The gap between patient expectations and the performance of health professionals appears to be widening. The time has come for a compassionate medicine that puts the patient at the core of their own healthcare and where collaborative inter-professional teamwork that facilitates effective and holistic care is promoted.
Health Humanities is a rapidly evolving field that provides an interdisciplinary approach to understanding the meaning of health, illness and disease for patients in the context of the social worlds in which they live and work. Health Humanities, which includes the fields of narrative medicine, history of medicine, culture studies, technology, medical anthropology, medical sociology, philosophy, literature, the arts and music; focuses more on meaning-making than measurement.
Health Humanities, by bringing humanities scholars together with clinicians, educators and medical scientists, is highly innovative and will make a significant impact in shaping the future direction of healthcare for our communities.
Worldwide, Health Humanities, in the context of educating health professions, is increasingly seen as a vehicle to provide a balance between the dichotomous teaching of the sciences and the critical and reflexive skills health professionals need. Engagement with creative practices is now being considered essential for future health professionals who will need to think flexibly, be innovators, design creative solutions to institutional gridlocks and exercise sound judgement.
Since 2005 some 50 programs in health humanities have commenced in the US and 25 in the UK. While the popularity of these programs is growing, much of the development relies on committed individuals rather than being core in curricula. The impact of health humanities during training and in professional practice is complex and under-researched with even fewer studies of health humanities in the baccalaureate level programs.
Internationally, there are several Centres and Institutes focused on the study of Health or Medical Humanities including WUN Members Cape Town, Maastricht, and Alberta, each with a different focus and who are not currently working together.
With the commencement of the first Australian undergraduate major in Humanities for Health and Medicine at the University of Western Australia (UWA) in 2019, it is timely and appropriate for UWA* to bring together experienced researchers and educators to form an international WUN Health Humanities research collaboration to substantiate the rationale for including humanities as core material in health professions curricula.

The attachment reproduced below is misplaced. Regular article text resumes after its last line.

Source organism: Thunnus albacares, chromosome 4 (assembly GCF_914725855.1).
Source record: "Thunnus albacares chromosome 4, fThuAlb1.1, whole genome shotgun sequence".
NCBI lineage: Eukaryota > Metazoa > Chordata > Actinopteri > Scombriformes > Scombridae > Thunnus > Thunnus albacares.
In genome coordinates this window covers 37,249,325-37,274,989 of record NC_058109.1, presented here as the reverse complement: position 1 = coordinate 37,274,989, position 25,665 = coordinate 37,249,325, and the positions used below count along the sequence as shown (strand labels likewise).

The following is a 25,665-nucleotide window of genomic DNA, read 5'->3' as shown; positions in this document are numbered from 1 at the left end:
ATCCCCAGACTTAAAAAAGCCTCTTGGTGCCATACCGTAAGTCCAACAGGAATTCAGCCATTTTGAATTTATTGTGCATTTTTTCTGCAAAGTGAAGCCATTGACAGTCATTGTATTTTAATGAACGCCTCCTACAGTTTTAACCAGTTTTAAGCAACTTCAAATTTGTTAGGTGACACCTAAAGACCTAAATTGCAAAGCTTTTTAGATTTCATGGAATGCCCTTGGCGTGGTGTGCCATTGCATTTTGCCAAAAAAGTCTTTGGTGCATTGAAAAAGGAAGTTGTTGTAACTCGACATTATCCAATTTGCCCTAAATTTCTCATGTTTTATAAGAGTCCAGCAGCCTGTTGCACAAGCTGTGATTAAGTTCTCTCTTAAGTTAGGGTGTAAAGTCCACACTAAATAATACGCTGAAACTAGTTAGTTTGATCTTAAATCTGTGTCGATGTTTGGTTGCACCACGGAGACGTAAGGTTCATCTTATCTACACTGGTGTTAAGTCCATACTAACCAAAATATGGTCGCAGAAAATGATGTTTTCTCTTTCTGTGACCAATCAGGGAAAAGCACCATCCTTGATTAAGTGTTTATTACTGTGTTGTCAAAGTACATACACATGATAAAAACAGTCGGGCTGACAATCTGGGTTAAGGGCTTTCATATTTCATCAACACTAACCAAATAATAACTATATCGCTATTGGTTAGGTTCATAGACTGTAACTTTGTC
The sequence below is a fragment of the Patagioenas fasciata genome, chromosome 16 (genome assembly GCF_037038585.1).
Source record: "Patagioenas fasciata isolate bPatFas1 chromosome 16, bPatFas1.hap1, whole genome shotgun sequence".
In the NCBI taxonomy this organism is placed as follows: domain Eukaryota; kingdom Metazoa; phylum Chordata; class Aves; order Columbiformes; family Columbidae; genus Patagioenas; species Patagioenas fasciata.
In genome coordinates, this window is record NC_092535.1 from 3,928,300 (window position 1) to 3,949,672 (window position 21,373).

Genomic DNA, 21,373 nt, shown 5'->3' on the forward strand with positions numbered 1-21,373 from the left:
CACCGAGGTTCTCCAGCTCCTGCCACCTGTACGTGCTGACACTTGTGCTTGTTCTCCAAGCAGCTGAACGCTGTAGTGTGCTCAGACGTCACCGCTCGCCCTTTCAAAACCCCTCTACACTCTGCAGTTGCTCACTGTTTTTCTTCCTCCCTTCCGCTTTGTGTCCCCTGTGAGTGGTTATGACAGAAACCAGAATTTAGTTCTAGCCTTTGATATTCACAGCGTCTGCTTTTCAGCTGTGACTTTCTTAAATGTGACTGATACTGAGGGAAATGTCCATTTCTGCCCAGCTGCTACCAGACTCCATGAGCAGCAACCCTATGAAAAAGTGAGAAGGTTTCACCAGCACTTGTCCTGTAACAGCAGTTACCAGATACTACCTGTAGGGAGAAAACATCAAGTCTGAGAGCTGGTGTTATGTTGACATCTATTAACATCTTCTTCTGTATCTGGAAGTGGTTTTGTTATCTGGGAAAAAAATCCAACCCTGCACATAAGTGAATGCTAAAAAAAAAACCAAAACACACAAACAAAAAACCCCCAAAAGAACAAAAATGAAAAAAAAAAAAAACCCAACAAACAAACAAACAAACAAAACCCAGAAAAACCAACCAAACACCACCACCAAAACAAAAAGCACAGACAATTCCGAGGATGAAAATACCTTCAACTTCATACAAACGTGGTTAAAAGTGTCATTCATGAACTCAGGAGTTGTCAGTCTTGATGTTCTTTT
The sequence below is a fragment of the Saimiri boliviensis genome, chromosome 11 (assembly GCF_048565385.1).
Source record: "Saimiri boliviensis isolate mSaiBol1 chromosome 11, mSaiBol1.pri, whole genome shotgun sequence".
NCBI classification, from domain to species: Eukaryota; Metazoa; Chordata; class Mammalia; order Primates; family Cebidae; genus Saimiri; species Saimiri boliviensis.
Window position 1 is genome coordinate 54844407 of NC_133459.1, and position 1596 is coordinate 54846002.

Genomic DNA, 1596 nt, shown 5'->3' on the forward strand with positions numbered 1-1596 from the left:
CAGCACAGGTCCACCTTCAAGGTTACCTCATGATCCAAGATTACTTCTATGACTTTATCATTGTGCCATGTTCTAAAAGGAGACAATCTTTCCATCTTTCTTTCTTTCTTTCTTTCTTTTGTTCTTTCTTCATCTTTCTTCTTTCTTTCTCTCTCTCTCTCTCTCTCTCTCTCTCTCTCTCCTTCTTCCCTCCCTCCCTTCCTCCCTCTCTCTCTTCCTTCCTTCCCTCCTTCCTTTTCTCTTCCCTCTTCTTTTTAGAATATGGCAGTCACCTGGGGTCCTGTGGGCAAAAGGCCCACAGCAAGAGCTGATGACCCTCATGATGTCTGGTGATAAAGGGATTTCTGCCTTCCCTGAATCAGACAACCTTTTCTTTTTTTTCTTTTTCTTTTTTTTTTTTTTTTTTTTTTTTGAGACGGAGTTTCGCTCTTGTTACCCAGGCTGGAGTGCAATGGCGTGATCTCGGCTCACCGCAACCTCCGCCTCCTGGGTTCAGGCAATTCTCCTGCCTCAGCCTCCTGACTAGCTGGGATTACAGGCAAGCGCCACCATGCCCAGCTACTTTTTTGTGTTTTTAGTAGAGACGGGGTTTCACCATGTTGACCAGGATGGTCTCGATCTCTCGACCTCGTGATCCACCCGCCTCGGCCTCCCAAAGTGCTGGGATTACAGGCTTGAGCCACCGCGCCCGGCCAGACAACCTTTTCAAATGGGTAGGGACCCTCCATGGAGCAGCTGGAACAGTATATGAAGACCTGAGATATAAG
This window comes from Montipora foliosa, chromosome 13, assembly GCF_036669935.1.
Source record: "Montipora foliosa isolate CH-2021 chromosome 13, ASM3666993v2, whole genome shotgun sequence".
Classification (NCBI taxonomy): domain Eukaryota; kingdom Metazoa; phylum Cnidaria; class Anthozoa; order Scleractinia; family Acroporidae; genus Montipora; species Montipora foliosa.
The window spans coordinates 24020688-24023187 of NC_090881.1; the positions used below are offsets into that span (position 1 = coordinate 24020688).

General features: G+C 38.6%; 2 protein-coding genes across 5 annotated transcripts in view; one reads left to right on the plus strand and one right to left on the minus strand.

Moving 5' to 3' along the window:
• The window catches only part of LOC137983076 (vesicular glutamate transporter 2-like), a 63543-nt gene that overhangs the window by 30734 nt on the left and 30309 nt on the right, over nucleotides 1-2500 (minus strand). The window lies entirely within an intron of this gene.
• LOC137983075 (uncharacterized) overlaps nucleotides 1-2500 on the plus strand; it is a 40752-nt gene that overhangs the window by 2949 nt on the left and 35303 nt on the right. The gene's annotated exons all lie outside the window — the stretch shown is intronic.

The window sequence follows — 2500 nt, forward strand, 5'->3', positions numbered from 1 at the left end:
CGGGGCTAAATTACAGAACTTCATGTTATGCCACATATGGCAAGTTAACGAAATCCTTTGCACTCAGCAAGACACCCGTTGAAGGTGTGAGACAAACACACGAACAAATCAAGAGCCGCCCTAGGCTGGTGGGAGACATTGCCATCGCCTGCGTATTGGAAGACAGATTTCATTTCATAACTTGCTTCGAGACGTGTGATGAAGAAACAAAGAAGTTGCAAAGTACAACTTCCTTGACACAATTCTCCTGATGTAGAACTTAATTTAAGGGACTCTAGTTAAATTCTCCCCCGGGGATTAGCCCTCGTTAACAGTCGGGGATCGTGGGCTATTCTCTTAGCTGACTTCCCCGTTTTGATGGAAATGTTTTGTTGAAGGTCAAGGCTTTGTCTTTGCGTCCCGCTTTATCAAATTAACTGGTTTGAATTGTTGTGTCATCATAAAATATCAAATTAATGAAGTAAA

The focus of this project is to:
1. Design an evaluation framework to assist health professions education providers at WUN universities to describe, using a consistent approach, the learning processes and core learning outcomes in health humanities teaching.
2.Conduct an international, multi-centre, collaborative study including all WUN partners that will validate the developed framework through analysis of international health humanities curricula both in the pre-health baccalaureate level and selected medicine, nursing, and allied health courses.
3. Describe to what extent initiatives and courses in Health Humanities at WUN universities are effective in shifting graduate attributes.
Expected outcomes at 12 months:
1. An evaluation framework for Health Humanities in health professions curricula.
2. Description of initiatives and courses in Health Humanities at WUN universities
3. Substantiated rationale for including Humanities as core material in health professions curricula.
4. Expansion of the core research network to include health service and education sectors partners.
5. Jointly authored publications of the outcomes.
6. Identification of other collaborative research opportunities.
7. Provision of mentorship for early-career researchers.
8. Present outcomes at the 2021 WUN Conference
*Project Lead Professor Sandra Carr, University of Western Australia, designated Associate Professors Harris and Brett-MacLean as her successors. Professor Carr can still be contacted about the project until early 2022.
- Professor Sandra Carr, University of Western Australia
- Professor Steve Reid, University of Capetown
- Dr Claire Hooker, The University of Sydney
- Pamela Brett-Maclean, University of Alberta
- Associate Professor Anna Harris, Maastricht University
- Professor Jane MacNaughton, Durham University